Continuing Legal Education CLE Blog

Illinois  Ethics and Professionalism  Investigations in 2006

Dec 07, 2014

ApexJurist 2007 State of The Practice:

A Review of Illinois Ethics and Professionalism Investigations in 2006

Chicago, Illinois

January 12, 2008

During 2006, the ARDC docketed 5,801 investigations, about a 4.6% decrease from 2005 with a total attorney population registered in Illinois for 2006 of 81,146. Those 5,801 investigations involved charges against 4,080 different attorneys, representing about 5% of all registered attorneys. About 894 or 22% of the 4,080 attorneys were the subject of more than one investigation docketed in 2006.

With multiple charges of misconduct sometimes brought against one attorney, there were approximately 8,516 charges brought, and investigated, against the 4,080 attorneys. The top six classifications of investigations accounted for the vast majority, about 75% of all investigations. The neglect of a matter accounted for 2,596, about 30%, of the charges. Next in line was the failure to communicate with a client representing 1,383 (16%) of the investigations. Fraudulent activity comprised 921 (11%) of the investigations and excessive or improper fees rounded out the top four with 827 (10%) of the investigations. Finally, at about 4% each, were improper trial conduct and improper management of client funds with 368 and 361 respectively.

The area of practice has a clear link to the number of investigations. The top areas of practice most likely to lead to a grievance of attorney misconduct are criminal law, domestic relations, tort, and real estate. The good news is that the number of investigations that result in actual filings with the supreme court is small. There were 1,319 investigations closed after just the initial review. Following an investigation, an additional 4,076 matters were closed. This resulted in only 48 filings with the supreme court and 215 complaints or impairment petitions voted. Putting this in perspective, of the 81,146 registered attorneys, less than 0.003% had action beyond an investigation taken by the ARDC and only 32 disbarred and 63 suspended.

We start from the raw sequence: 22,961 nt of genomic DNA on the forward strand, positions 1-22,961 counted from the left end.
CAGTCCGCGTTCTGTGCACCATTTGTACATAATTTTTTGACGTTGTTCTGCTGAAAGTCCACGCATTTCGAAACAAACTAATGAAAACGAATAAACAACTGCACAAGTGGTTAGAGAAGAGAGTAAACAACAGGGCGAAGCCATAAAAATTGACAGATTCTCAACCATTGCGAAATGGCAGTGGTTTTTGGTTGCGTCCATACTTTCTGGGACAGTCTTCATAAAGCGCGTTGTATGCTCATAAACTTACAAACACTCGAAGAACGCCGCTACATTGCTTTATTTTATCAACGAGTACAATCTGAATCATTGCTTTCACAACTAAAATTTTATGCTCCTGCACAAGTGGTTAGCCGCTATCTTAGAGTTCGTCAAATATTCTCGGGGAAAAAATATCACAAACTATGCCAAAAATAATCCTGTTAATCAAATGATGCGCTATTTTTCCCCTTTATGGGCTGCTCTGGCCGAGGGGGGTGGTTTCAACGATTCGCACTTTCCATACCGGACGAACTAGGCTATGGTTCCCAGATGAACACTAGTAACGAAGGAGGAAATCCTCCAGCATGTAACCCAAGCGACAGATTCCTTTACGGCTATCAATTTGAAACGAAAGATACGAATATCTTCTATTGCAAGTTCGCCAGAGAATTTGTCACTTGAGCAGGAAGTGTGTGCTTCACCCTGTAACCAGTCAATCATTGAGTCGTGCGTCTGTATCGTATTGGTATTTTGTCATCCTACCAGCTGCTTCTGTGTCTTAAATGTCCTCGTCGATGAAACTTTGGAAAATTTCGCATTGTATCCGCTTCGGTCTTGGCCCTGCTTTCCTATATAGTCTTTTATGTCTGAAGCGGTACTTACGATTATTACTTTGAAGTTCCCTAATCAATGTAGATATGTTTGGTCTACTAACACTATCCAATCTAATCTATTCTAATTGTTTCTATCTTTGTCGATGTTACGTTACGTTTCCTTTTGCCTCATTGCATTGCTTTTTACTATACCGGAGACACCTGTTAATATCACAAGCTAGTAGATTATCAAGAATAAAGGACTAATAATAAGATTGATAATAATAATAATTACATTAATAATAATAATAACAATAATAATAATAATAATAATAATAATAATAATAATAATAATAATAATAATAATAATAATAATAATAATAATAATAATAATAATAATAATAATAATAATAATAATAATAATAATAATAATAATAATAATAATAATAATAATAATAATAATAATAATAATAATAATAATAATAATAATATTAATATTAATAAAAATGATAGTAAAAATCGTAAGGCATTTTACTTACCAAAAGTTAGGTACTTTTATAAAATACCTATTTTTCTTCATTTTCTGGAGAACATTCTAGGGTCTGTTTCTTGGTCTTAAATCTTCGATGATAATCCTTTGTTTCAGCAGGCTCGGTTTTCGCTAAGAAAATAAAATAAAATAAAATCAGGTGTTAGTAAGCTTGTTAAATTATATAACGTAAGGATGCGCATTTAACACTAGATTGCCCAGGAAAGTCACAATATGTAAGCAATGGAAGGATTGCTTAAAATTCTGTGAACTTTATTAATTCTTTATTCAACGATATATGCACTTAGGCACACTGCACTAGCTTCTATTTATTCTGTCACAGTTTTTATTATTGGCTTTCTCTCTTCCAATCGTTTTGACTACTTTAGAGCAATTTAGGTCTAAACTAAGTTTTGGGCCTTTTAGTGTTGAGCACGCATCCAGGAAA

The Twenty Most Common Ethical Violations

According to the 2006 ARDC annual report, the twenty most common ethical violations include:

  • Neglect,
  • Failing to communicate with the client, including failing to communicate the basis of a fee,
  • Fraudulent or deceptive activity, including lying to clients, knowing use of false evidence or making a misrepresentation to a tribunal or non-client,
  • Excessive or improper fees, including failing to refund unearned fees,
  • Improper trial conduct, including using means to embarrass, delay or burden another or suppressing evidence where there is a duty to reveal,
  • Improper management of client or third party funds, including commingling, conversion, failing to promptly pay litigation costs or client creditors or issuing NSF checks,
  • Filing frivolous or non-meritorious claims or pleadings,
  • Conduct prejudicial to the administration of justice, including conduct which is the subject of a contempt finding or court sanction,
  • Conflict of interest, including Rule 1.7: Concurrent conflicts, Rule 1.9: successive conflicts, Rule 1.8(a)-(e); (i): self-dealing conflicts, Rule 1.8 (f)-(h): improper agreement to limit liability/avoid disciplinary action, Rule 1.8 (i): improper acquisition of interest in client matter, and Rule 1.12: former judge or arbitrator,
  • Failing to properly withdraw from representation, including failing to return client files or documents,
  • Criminal activity, including criminal convictions, counseling illegal conduct or public corruption,
  • Failing to provide competent representation,
  • Not abiding by a client’s decision concerning the representation or taking unauthorized action on the client’s behalf,
  • Improper commercial speech, including inappropriate written or oral solicitation
  • Practicing in a jurisdiction where not authorized,
  • Improper communications with a party known to be represented by counsel or unrepresented party,
  • Prosecutorial misconduct,
  • Failing to preserve client confidences or secrets,
  • Threatening criminal prosecution or disciplinary proceedings to gain advantage in a civil matter,
  • Failing to supervise subordinates.

Each of these violations is due to the failure of an attorney to live up to his or her ethical duty and the Rules of Professional Conduct.

Bibliography: ARDC 2006 Annual Report.